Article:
Protesters awaiting the Supreme Court decision.
REUTERS/Toya Sarno Jordan
The Supreme Court struck down a California law requiring faith-based crisis pregnancy centers to post signs with information about family planning services.
Your phone knows where you’ve been.
People's most private information isn't on paper locked in desks anymore – it's online, stored on corporate servers. The Supreme Court now says some privacy protections cover that data.
Many observers had hoped that the court's decision on Gill v. Whitford would provide some clarity on whether gerrymandering is constitutional.
Studies suggest few women formally complain about sexual harassment in the workplace.
Courts have created three legal barriers that have made it much harder for workers to complain to their employers about sexual harassment.
Arbitration trials don’t always result in equal justice.
The court narrowly ruled that employees who sign arbitration agreements can't bring class action suits over unpaid wages.
People line up to place bets in the sports book at the South Point hotel-casino in Las Vegas, Nev.
AP Photo/John Locher
With leagues lobbying for their share, a thriving illegal market that needs to be stifled, and bettors chomping at the bit, the headaches are just beginning.
The U.K., where sports gambling is legal, provides a good source of data for the likely impact in the U.S.
Reuters/Andrew Boyers Livepic
Many states are pondering making gambling on sports legal after the US Supreme Court overturned a federal ban. But is the industry really worth as much as some say it is?
The justices have previously ruled that the government cannot compel people to speak its message or associate with ideas they do not hold.
Most people know that the First Amendment protects free speech. But two upcoming Supreme Court cases reveal how it also gives people in the US the right not to speak.
Members of the senior class of Russell County HIgh School in Kentucky recite the Lord’s Prayer, in defiance of a court ruling, during commencement exercises in 2006.
AP Photo/James Crisp
As the Kentucky Senate considers a bill for school prayer, a scholar explains the violent history of prayer – and a time when Catholic students were sometimes whipped, beaten and worse for not participating.
Uber and Lyft drivers shouldn’t celebrate just yet.
AP Photo/Gene J. Puskar
The California Supreme Court made it harder to classify workers as independent contractors. But it's not quite the 'game changer' some observers claim it to be.
A screen shows a baseball game next to various betting lines at the Westgate Superbook in Las Vegas, Nevada.
John Locher/AP Photo
But those hoping for a boon in tax revenues could be sorely mistaken: Sports betting isn't as lucrative as it's often portrayed to be.
Culverts installed for roads have led to a decline in salmon, which Northwest Indian tribes were ensured access to by treaty.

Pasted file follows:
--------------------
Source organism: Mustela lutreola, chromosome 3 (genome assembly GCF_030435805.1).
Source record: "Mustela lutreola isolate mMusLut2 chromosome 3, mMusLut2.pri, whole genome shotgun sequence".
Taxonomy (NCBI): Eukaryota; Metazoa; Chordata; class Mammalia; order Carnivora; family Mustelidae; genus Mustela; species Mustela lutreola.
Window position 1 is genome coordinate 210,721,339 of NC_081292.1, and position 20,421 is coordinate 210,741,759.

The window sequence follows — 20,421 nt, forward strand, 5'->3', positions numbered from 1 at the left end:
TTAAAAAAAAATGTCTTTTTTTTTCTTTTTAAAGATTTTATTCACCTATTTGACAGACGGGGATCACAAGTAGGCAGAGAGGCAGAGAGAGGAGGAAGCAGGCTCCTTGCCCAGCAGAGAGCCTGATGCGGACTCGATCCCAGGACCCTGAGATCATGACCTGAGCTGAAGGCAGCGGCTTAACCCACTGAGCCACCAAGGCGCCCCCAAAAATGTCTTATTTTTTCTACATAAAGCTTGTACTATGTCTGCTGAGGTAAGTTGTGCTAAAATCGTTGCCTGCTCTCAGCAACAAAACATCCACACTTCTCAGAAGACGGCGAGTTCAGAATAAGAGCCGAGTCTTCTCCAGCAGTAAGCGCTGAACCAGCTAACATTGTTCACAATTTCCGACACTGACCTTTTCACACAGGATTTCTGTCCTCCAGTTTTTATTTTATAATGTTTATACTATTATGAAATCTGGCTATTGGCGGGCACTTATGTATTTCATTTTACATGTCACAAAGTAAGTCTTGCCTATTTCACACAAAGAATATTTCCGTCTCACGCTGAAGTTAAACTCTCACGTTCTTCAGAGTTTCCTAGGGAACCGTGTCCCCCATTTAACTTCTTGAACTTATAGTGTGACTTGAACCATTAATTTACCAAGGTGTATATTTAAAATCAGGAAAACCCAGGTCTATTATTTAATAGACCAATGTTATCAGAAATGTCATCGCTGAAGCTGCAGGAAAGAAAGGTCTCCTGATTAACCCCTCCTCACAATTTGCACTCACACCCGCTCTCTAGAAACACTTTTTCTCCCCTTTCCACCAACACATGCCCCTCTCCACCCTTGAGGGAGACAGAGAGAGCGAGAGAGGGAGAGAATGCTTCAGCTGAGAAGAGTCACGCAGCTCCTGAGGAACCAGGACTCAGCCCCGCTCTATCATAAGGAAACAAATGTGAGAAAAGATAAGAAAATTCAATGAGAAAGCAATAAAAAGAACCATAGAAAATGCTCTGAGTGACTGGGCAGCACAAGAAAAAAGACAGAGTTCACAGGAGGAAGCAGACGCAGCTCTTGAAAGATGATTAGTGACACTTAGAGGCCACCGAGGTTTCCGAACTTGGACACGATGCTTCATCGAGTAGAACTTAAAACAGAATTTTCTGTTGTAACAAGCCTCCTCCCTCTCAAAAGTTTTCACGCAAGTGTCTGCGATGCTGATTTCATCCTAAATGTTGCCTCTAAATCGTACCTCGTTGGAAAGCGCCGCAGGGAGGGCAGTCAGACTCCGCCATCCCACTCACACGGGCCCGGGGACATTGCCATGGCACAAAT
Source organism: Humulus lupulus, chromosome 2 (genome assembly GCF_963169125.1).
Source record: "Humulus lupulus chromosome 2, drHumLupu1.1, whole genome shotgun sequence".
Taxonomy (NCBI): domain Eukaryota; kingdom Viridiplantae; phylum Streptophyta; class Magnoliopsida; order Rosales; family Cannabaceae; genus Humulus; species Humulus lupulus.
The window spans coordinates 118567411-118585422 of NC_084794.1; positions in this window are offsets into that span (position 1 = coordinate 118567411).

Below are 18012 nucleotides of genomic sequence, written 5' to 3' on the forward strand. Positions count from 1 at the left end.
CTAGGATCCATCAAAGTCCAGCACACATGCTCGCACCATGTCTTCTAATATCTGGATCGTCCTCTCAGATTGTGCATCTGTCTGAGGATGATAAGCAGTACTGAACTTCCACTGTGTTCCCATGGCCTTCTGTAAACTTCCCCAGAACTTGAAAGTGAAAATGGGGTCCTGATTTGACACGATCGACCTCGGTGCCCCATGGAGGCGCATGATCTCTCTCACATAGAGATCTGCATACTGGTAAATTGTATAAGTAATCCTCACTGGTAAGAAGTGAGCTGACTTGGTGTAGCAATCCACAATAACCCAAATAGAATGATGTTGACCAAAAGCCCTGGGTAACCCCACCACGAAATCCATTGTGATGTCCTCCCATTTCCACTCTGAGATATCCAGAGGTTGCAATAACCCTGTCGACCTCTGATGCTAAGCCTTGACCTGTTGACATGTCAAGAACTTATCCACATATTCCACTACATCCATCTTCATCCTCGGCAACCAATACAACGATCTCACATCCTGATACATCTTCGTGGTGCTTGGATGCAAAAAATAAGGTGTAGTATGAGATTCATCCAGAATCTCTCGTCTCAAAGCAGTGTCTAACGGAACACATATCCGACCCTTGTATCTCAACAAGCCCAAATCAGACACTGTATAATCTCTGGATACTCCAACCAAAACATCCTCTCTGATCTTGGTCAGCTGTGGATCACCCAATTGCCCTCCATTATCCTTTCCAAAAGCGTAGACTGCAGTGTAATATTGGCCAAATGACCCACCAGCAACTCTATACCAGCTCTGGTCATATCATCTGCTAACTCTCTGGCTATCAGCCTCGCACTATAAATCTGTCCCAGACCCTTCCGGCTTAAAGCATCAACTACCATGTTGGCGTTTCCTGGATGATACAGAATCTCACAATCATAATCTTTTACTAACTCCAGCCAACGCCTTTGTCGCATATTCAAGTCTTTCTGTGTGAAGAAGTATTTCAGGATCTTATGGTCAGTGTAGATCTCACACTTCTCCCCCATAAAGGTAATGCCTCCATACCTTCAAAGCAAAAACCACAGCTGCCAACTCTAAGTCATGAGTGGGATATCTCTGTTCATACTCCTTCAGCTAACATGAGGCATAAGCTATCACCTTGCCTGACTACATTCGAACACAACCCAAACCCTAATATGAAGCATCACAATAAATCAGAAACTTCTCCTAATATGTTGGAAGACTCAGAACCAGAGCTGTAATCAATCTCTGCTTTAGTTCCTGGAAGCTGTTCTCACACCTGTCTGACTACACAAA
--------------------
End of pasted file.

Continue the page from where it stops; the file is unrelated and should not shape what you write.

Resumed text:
AP Photo/Ted S. Warren
A Supreme Court case deals with the narrow issue of tribal salmon fishing rights in the Northwest, but raises fundamental questions about justice for American Indians.
A ruling in the Janus case could devastate unions.
AP Photo/Jacquelyn Martin
The Supreme Court could kill collective bargaining throughout the country, making workers worse off and exacerbating inequality.
Playing violent video games doesn’t make kids more aggressive.
AP Photo/Paul Sakuma
For years, there have been questions about research showing connections between playing violent video games and aggressive behavior.
Trump with Supreme Court Justice Anthony M. Kennedy.
EPA/Jim Lo Scalzo
Donald Trump is far from the first president to politicise the judiciary, but the way he's going about it is uniquely dangerous.
The word ‘gerrymandering’ comes from the name of Elbridge Gerry, Massachusetts governor in the 1800s.
AP Photo/Elise Amendola
Judges in North Carolina just threw out the state's congressional district map. The decision could have major implications for the future of partisan gerrymandering across the US.
Protesters outside the Supreme Court await a court decision in June 2016.
Under a California law, faith-based crisis pregnancy centers must post signs with information about family planning services. The centers say it violates their First Amendment rights.
J. Main / Shutterstock.com
Federal courts have long declined to enshrine the right to education into federal law. A careful look at the history of the 14th Amendment shows why that may be the wrong approach.
Illinois’s Fourth Congressional District is often called out for its ‘earmuff’ shape, but there’s an ideal behind its strange appearance.
Gerrymandered districts are under fire across the US. But a weird district shape isn't necessarily a bad one.
How can geometry track with our political values?
Gerrymandering is being hotly debated around the US. Can math help us figure out how to divide the country up fairly?